Actually, AMD APUs have significant graphic-subsystem gains with DDR3-2166 (or any range stepping up from the horrid DDR3-1066 that is usually shipped with cheapo PCs). Intel integrated GPUs don't benefit much, but their GFX performance is horrid (comparatively) anyway.

"so DDR4 and faster frequency hybrid DDR3+ doesn't offer any value for server applications either."

Do note that with increased frequency, your memory throughput increases. Just because current programs don't make significant use of 22Gbps throughput over 14Gbps (most machines only have 4-6GB of RAM total anyway), doesn't mean that NO program could be engineered to do so, especially with knowing there's 256GB of NAND storage hiding in a DDR4 slot (hence the OS support requirement). THAT location is where I, as a programmer, would dump my table cache that couldn't fit into actual volatile RAM, as it's guaranteed to have better throughput and access/storage speed than a spindle drive. Windows could utilize it by copying the whole OS there too. A game could make use of it by stuffing map packs, texture files, etc in there rather than leaving them on a spindle drive. Clustered systems could make significant use as well. We'll have to see. However, no one will design for it if they don't have hardware to test on, nor likelihood of adoption.

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How does it work?

Does it present the whole flash memory as if it were RAM, with the RAM caching reads/writes?

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jai
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>Holding big databases in memory

But surely the appeal of having a big database in memory is that you'd get memory speeds.

From the way I read the article, this would allow you to load the big database into memory, but you'd still be caching from the slower flash chips and so you'd still have performance not much better than holding the big database on a flash hdd and caching through your standard memory, no?

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Anonymous Coward

Re: >Holding big databases in memory

There will be a use in some cases for this hybrid DIMM, but as you note, it might not be for large database servers. Most of those already live on larger Unix or mainframe systems. At least with the Oracle DB, you can point to flash (normally placed on the PCI-E bus) to use for extra caching. And now in the case of the Oracle DB, Oracle is pushing Exadata to it's larger customers. With their offloading of queries to the storage units, less memory and CPU resources are required on the database nodes.

So IBM and Oracle may take advantage of it, but I don't know if it will catch on for primary memory in the near term. Both vendors are always coming up with better tricks to improve performance. The hybrid DIMM seems to be more of a workaround and something more geared towards lots of little Winders VMs where performance doesn't matter. The author of the article even notes a preference from Micron of wanting Windows drivers/support which supports this theory.

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Silver badge

Re: >Holding big databases in memory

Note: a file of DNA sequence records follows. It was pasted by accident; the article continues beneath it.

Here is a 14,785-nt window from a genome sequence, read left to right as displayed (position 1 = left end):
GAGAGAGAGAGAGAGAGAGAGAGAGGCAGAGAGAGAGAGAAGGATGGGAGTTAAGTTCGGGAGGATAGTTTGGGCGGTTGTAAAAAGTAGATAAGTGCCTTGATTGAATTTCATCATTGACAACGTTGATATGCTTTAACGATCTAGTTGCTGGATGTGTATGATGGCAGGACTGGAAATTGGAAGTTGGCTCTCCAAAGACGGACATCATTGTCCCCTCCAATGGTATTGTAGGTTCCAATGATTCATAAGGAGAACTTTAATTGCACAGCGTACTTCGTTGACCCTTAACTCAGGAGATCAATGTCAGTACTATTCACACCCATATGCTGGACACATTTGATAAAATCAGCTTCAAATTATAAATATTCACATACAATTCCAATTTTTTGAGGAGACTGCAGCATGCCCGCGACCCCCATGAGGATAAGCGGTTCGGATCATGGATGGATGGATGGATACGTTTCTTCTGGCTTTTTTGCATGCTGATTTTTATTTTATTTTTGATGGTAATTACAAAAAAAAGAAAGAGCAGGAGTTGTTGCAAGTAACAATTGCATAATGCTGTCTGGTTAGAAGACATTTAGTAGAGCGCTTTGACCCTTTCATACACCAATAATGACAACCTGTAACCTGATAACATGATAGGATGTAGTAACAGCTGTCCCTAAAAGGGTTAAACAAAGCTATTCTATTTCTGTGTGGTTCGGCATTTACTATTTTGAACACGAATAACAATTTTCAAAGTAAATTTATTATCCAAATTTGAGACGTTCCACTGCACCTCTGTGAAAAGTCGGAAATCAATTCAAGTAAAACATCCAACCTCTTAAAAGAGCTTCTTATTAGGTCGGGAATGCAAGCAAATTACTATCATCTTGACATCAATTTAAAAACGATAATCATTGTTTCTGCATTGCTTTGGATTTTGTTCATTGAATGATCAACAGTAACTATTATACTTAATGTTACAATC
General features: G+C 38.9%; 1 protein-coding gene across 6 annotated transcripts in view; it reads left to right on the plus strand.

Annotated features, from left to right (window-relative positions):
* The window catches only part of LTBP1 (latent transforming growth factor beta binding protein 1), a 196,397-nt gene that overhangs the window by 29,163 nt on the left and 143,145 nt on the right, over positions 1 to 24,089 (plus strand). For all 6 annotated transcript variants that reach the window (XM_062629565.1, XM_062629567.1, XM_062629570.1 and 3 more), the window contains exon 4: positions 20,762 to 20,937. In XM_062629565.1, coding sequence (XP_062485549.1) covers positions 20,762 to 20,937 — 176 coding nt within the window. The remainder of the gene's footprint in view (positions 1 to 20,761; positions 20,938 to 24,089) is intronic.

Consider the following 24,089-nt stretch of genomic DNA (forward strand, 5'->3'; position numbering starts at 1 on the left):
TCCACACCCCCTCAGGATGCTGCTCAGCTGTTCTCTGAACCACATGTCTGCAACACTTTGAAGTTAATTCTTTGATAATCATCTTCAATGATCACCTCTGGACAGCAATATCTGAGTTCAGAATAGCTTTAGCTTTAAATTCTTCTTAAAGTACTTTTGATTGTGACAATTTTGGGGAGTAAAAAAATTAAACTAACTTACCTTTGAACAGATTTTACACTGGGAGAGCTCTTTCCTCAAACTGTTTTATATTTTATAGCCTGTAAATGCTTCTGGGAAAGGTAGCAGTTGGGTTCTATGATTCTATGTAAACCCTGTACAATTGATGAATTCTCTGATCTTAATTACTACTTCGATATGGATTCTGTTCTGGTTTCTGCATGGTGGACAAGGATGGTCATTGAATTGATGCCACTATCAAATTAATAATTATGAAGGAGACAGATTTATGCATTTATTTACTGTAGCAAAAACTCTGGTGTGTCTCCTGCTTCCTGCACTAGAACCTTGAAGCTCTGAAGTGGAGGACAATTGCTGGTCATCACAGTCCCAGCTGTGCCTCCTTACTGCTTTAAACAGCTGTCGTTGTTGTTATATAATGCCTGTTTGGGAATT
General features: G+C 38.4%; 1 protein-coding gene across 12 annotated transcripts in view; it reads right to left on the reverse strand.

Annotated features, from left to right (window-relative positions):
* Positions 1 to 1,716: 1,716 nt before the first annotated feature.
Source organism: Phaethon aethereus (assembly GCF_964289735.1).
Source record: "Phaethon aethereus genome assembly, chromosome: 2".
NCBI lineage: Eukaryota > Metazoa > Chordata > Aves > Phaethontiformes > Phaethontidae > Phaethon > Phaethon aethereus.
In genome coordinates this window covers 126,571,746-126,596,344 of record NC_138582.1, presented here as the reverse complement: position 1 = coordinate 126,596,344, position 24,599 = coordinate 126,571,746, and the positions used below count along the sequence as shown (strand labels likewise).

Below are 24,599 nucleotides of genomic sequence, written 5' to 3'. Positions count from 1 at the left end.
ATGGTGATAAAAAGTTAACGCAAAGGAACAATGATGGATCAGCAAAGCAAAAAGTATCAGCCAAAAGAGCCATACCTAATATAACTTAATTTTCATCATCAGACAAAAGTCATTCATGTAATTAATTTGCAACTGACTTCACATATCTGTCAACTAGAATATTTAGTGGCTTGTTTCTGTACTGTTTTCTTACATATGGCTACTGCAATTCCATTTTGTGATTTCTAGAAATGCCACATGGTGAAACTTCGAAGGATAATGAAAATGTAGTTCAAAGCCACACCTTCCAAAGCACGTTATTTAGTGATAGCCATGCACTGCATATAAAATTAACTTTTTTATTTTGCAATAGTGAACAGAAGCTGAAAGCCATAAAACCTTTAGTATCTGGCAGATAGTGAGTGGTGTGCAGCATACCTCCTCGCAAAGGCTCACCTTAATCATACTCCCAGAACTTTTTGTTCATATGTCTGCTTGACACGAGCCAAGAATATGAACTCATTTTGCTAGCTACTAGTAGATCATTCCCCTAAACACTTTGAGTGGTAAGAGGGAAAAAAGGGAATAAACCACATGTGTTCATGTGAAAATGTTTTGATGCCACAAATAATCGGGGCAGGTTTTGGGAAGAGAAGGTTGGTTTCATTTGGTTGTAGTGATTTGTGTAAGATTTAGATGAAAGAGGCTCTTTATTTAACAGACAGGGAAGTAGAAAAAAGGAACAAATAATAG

1. You'd be caching the most-used data, so a big database with some super-important bits and most only somewhat important bits would work much better. This wouldn't work as well for big databases with an evenly-distributed data usage pattern, though. This too is dependent upon the quality of the cache algorithm.

2. As mentioned above, flash already saturates most HDD interfaces, so giving it a faster interface will improve performance. This is (again mentioned above) already being used to justify PCIe flash storage. So even with a database to big to fit entirely in the DRAM cache, there will be a speed improvement as the flash can serve the data faster than via HDD (possibly even PCIe, with a suitable layout and controller) interfaces.

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Bronze badge

Re: >Holding big databases in memory

You'd be caching the most-used data,

Alternatively/additionally, you'd probably find it useful to hold indexes in RAM, and implement some sort of ageing/caching algorithm that keeps new and frequently-used data in flash and the rest out on spinning disks. If you use a log-based structure for the flash storage and periodically rewrite out to disk (perhaps redundantly, depending on whether new indexing constraints are required) then you can optimise both reads and writes across all storage layers. Something like SILT or log-structured merge trees, but with spinning disks as the final storage layer, optimised to reduce fragmentation and extra seeks.

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Alert

Hmmm.

Massive DRAM cache for an SSD?

I hope you have a very good UPS, is all I can say..

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Silver badge

Re: Hmmm.

> I hope you have a very good UPS, is all I can say..

I assume its fast enough to write data to the non-volatile part before the power dies away completely.

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FAIL

Re: Hmmm.

"OS Support" would imply exposing to the programmer which is volatile vs non-volatile for the programmer to decide which one to use for which task. Database servers don't eat themselves in the event of a power loss event and can resume semi-gracefully now, and we don't even have non-volatile RAM for them yet. Why would you assume we'd be worse off than we are now?

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Re: Hmmm.

I assume its fast enough to write data to the non-volatile part before the power dies away completely.

That's not a good assumption. Power failure when writing to SSDs can trash even bits of data that weren't currently being written to thanks to the possibility of wear-levelling algorithms effectively moving random blocks around whenever you make a write. See "write amplification" on wikipedia for a pretty good description.